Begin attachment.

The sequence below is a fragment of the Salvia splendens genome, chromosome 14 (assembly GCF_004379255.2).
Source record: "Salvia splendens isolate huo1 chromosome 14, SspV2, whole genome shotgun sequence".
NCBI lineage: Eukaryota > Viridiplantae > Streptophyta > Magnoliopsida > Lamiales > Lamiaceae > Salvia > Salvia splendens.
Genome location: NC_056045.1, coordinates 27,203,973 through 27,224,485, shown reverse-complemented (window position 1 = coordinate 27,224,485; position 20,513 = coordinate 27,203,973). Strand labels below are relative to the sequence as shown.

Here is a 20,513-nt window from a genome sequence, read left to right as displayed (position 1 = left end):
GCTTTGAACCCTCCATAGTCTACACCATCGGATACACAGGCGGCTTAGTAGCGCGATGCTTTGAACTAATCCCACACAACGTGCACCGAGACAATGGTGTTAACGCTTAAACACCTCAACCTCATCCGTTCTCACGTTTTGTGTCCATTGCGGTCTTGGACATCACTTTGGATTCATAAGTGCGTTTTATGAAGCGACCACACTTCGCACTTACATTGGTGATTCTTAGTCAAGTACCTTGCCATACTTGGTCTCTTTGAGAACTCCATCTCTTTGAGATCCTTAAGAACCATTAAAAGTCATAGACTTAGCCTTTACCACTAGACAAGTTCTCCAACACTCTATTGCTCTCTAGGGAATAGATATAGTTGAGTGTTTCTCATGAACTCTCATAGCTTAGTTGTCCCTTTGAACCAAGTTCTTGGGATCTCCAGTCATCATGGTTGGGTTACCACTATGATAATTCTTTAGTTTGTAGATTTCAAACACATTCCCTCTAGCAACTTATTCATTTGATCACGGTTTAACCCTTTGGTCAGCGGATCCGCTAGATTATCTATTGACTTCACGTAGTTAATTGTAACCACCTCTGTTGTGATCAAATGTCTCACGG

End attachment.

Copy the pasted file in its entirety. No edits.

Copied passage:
The sequence below is a fragment of the Salvia splendens genome, chromosome 14 (assembly GCF_004379255.2).
Source record: "Salvia splendens isolate huo1 chromosome 14, SspV2, whole genome shotgun sequence".
NCBI lineage: Eukaryota > Viridiplantae > Streptophyta > Magnoliopsida > Lamiales > Lamiaceae > Salvia > Salvia splendens.
Genome location: NC_056045.1, coordinates 27,203,973 through 27,224,485, shown reverse-complemented (window position 1 = coordinate 27,224,485; position 20,513 = coordinate 27,203,973). Strand labels below are relative to the sequence as shown.

Here is a 20,513-nt window from a genome sequence, read left to right as displayed (position 1 = left end):
GCTTTGAACCCTCCATAGTCTACACCATCGGATACACAGGCGGCTTAGTAGCGCGATGCTTTGAACTAATCCCACACAACGTGCACCGAGACAATGGTGTTAACGCTTAAACACCTCAACCTCATCCGTTCTCACGTTTTGTGTCCATTGCGGTCTTGGACATCACTTTGGATTCATAAGTGCGTTTTATGAAGCGACCACACTTCGCACTTACATTGGTGATTCTTAGTCAAGTACCTTGCCATACTTGGTCTCTTTGAGAACTCCATCTCTTTGAGATCCTTAAGAACCATTAAAAGTCATAGACTTAGCCTTTACCACTAGACAAGTTCTCCAACACTCTATTGCTCTCTAGGGAATAGATATAGTTGAGTGTTTCTCATGAACTCTCATAGCTTAGTTGTCCCTTTGAACCAAGTTCTTGGGATCTCCAGTCATCATGGTTGGGTTACCACTATGATAATTCTTTAGTTTGTAGATTTCAAACACATTCCCTCTAGCAACTTATTCATTTGATCACGGTTTAACCCTTTGGTCAGCGGATCCGCTAGATTATCTATTGACTTCACGTAGTTAATTGTAACCACCTCTGTTGTGATCAAATGTCTCACGG